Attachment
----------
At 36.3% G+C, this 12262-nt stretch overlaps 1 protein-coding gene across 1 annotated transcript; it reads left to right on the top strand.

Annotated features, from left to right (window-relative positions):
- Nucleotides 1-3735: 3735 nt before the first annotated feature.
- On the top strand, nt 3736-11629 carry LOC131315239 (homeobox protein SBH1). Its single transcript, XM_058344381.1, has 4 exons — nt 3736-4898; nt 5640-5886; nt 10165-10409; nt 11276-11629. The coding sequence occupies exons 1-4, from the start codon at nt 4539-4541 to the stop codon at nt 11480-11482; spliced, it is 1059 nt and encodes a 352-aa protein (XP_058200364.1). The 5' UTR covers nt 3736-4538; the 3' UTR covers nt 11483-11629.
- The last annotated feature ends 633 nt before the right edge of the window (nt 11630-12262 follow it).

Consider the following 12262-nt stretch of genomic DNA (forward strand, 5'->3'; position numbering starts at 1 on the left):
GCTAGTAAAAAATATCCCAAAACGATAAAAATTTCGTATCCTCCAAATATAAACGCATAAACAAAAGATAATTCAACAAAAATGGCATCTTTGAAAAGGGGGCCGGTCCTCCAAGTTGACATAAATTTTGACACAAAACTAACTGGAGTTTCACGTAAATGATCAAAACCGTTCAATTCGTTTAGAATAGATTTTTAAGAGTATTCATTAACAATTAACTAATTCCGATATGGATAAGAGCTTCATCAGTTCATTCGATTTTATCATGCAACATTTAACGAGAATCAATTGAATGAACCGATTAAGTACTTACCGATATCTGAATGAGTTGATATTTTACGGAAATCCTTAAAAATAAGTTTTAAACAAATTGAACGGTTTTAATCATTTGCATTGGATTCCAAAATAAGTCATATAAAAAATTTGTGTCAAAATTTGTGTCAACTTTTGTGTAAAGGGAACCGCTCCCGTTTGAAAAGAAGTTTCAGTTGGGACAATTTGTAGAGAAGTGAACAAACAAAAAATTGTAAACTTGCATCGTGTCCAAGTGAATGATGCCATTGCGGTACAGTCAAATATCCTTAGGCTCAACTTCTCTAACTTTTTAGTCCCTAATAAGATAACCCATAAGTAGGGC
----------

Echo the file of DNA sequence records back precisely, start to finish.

At 36.3% G+C, this 12262-nt stretch overlaps 1 protein-coding gene across 1 annotated transcript; it reads left to right on the top strand.

Annotated features, from left to right (window-relative positions):
- Nucleotides 1-3735: 3735 nt before the first annotated feature.
- On the top strand, nt 3736-11629 carry LOC131315239 (homeobox protein SBH1). Its single transcript, XM_058344381.1, has 4 exons — nt 3736-4898; nt 5640-5886; nt 10165-10409; nt 11276-11629. The coding sequence occupies exons 1-4, from the start codon at nt 4539-4541 to the stop codon at nt 11480-11482; spliced, it is 1059 nt and encodes a 352-aa protein (XP_058200364.1). The 5' UTR covers nt 3736-4538; the 3' UTR covers nt 11483-11629.
- The last annotated feature ends 633 nt before the right edge of the window (nt 11630-12262 follow it).

Consider the following 12262-nt stretch of genomic DNA (forward strand, 5'->3'; position numbering starts at 1 on the left):
GCTAGTAAAAAATATCCCAAAACGATAAAAATTTCGTATCCTCCAAATATAAACGCATAAACAAAAGATAATTCAACAAAAATGGCATCTTTGAAAAGGGGGCCGGTCCTCCAAGTTGACATAAATTTTGACACAAAACTAACTGGAGTTTCACGTAAATGATCAAAACCGTTCAATTCGTTTAGAATAGATTTTTAAGAGTATTCATTAACAATTAACTAATTCCGATATGGATAAGAGCTTCATCAGTTCATTCGATTTTATCATGCAACATTTAACGAGAATCAATTGAATGAACCGATTAAGTACTTACCGATATCTGAATGAGTTGATATTTTACGGAAATCCTTAAAAATAAGTTTTAAACAAATTGAACGGTTTTAATCATTTGCATTGGATTCCAAAATAAGTCATATAAAAAATTTGTGTCAAAATTTGTGTCAACTTTTGTGTAAAGGGAACCGCTCCCGTTTGAAAAGAAGTTTCAGTTGGGACAATTTGTAGAGAAGTGAACAAACAAAAAATTGTAAACTTGCATCGTGTCCAAGTGAATGATGCCATTGCGGTACAGTCAAATATCCTTAGGCTCAACTTCTCTAACTTTTTAGTCCCTAATAAGATAACCCATAAGTAGGGC